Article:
Many years ago I had a dream about wild horses. It is a dream that I've thought of often recently, as I attempt to find what is exquisite even in the most challenging of circumstances. In the dream I am watching wild horses -- big, strong and beautifully sleek multi-colored horses that are most definitely untamed and free. They dance with each other & rear up onto their hind-legs in an intricate give and take. Someone is trying to catch them, and I laugh knowing that will not be possible.
Last week I found myself in the emergency room, hooked up to machines, fluids dripping into my IV, waiting for the results of my CT scan and blood tests. Part of me questioned whether I really needed to be there, as the symptoms of extreme vertigo had mostly passed, and the either real or imagined numbness and tingling in my left arm now seemed more phantom than not. But I had to wait... For the test results, for the doctor to assess everything, for the discharge orders. There's not much like hours in the ER to spark contemplation. My wild horses stopped by for a visit. They made space and time open up, even for just those moments - a visceral reminder that the exquisite is always available.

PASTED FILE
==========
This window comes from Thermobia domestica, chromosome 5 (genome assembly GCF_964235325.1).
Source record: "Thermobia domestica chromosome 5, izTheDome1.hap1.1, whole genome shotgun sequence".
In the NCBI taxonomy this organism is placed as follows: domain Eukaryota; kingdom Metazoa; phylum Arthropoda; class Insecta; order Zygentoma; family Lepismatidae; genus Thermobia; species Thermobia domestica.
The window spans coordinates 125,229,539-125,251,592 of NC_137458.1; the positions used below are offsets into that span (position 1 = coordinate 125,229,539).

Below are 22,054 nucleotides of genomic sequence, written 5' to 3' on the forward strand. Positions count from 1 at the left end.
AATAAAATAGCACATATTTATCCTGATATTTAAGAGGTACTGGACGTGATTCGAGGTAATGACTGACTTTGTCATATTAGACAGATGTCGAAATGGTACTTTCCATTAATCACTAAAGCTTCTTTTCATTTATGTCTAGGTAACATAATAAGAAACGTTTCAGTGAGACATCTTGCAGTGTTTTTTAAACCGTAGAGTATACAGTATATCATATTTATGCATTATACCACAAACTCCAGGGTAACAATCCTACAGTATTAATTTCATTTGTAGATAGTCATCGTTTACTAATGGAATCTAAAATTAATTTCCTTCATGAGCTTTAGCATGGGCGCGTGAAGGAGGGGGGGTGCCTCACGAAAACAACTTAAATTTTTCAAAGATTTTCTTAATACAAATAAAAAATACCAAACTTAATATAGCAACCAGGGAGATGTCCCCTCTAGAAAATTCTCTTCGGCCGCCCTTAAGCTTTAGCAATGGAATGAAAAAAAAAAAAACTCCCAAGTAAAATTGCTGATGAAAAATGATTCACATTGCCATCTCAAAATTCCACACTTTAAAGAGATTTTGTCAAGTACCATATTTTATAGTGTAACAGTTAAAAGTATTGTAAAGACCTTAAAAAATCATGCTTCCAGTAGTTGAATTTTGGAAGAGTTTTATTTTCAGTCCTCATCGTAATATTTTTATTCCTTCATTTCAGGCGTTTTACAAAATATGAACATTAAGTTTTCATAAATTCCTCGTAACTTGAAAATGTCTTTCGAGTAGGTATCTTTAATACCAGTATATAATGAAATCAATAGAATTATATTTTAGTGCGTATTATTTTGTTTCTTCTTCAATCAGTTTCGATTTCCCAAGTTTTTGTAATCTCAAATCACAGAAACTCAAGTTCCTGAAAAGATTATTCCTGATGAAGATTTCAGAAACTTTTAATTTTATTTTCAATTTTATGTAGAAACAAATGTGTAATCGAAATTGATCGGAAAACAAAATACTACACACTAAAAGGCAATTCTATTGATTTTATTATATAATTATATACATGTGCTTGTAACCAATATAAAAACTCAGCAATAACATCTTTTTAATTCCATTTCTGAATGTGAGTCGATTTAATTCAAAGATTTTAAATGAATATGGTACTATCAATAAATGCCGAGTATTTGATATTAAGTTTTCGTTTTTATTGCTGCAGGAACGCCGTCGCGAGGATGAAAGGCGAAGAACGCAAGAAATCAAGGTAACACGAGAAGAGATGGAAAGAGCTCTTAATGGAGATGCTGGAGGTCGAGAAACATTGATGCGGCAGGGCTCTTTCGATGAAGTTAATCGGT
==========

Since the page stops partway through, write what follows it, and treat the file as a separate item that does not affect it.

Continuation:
Recently, I read a poem by Marie Howe, on sorrow, and the first lines have been echoing through my head:
So now it has our complete attention, and we are made whole.
We take it into our hands like a rope, grateful and tethered,
freed from waiting for it to happen. It is here, precisely
as we imagined.
If the man has died, if the child’s illness has taken a sudden
turn, if the house has burned in the middle of the night
and in winter, there is at least a kind of stopping that will
pass for peace.
Now when we speak it is with a great seriousness, and when
we touch it is with our own fingers, and when we listen
it is with our big eyes that have looked at a thing
and have not blinked.
There is no longer any reason to distrust us. When it leaves
it will leave like summer, and we will remember it as a break
in something that had seemed as unrelenting as coming rain
and we will be sorry to see it go.
Sorrow. So now it has our complete attention, and we are made whole. When I wonder about the connection between sorrow and finding the exquisite, I think of this poem, this line. It is an understanding I didn't have have at 20, not at 30. I might have approached it at 40. Now, at 50, I think I understand, or at least am beginning to get it. I suspect that my learning curve will continue to be steep as I move forward through new and unanticipated challenges. These relationships - sorrow and joy, finding our own wholeness through challenge and contradiction - are part of what I'd like to explore in my writing here, and I hope that others will join me in the conversation, especially woman who are both grappling with, and reveling in, the fascinating facets and contradictions of growing older.